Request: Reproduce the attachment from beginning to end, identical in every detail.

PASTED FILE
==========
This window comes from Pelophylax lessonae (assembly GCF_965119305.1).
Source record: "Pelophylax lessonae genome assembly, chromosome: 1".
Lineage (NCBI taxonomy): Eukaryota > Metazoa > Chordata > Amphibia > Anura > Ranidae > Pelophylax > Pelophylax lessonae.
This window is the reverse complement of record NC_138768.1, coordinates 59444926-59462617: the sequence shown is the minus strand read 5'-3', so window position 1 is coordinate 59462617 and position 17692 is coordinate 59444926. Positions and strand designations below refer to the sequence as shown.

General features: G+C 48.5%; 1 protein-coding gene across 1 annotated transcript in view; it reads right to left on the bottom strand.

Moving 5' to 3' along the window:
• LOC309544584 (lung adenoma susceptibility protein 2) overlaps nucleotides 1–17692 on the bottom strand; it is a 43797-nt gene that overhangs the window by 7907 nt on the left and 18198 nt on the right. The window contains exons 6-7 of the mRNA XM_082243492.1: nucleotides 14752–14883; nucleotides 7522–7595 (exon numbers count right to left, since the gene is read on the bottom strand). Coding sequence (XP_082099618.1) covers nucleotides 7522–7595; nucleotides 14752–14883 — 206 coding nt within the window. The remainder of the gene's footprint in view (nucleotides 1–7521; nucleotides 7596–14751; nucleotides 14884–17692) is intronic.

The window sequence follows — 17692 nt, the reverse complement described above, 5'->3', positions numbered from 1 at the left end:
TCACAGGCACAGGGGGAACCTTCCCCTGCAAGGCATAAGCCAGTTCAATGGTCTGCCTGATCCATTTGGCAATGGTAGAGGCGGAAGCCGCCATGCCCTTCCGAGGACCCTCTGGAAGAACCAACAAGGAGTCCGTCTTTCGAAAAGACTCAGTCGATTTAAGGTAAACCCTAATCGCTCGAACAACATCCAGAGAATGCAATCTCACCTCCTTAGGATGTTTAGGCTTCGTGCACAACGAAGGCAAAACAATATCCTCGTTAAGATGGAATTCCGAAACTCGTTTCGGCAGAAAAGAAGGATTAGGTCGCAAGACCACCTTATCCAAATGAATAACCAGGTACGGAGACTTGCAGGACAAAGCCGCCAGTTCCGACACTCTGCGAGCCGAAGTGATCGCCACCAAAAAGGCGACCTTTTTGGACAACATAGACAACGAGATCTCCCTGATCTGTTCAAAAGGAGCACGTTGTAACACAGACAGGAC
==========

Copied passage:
This window comes from Pelophylax lessonae (assembly GCF_965119305.1).
Source record: "Pelophylax lessonae genome assembly, chromosome: 1".
Lineage (NCBI taxonomy): Eukaryota > Metazoa > Chordata > Amphibia > Anura > Ranidae > Pelophylax > Pelophylax lessonae.
This window is the reverse complement of record NC_138768.1, coordinates 59444926-59462617: the sequence shown is the minus strand read 5'-3', so window position 1 is coordinate 59462617 and position 17692 is coordinate 59444926. Positions and strand designations below refer to the sequence as shown.

General features: G+C 48.5%; 1 protein-coding gene across 1 annotated transcript in view; it reads right to left on the bottom strand.

Moving 5' to 3' along the window:
• LOC309544584 (lung adenoma susceptibility protein 2) overlaps nucleotides 1–17692 on the bottom strand; it is a 43797-nt gene that overhangs the window by 7907 nt on the left and 18198 nt on the right. The window contains exons 6-7 of the mRNA XM_082243492.1: nucleotides 14752–14883; nucleotides 7522–7595 (exon numbers count right to left, since the gene is read on the bottom strand). Coding sequence (XP_082099618.1) covers nucleotides 7522–7595; nucleotides 14752–14883 — 206 coding nt within the window. The remainder of the gene's footprint in view (nucleotides 1–7521; nucleotides 7596–14751; nucleotides 14884–17692) is intronic.

The window sequence follows — 17692 nt, the reverse complement described above, 5'->3', positions numbered from 1 at the left end:
TCACAGGCACAGGGGGAACCTTCCCCTGCAAGGCATAAGCCAGTTCAATGGTCTGCCTGATCCATTTGGCAATGGTAGAGGCGGAAGCCGCCATGCCCTTCCGAGGACCCTCTGGAAGAACCAACAAGGAGTCCGTCTTTCGAAAAGACTCAGTCGATTTAAGGTAAACCCTAATCGCTCGAACAACATCCAGAGAATGCAATCTCACCTCCTTAGGATGTTTAGGCTTCGTGCACAACGAAGGCAAAACAATATCCTCGTTAAGATGGAATTCCGAAACTCGTTTCGGCAGAAAAGAAGGATTAGGTCGCAAGACCACCTTATCCAAATGAATAACCAGGTACGGAGACTTGCAGGACAAAGCCGCCAGTTCCGACACTCTGCGAGCCGAAGTGATCGCCACCAAAAAGGCGACCTTTTTGGACAACATAGACAACGAGATCTCCCTGATCTGTTCAAAAGGAGCACGTTGTAACACAGACAGGAC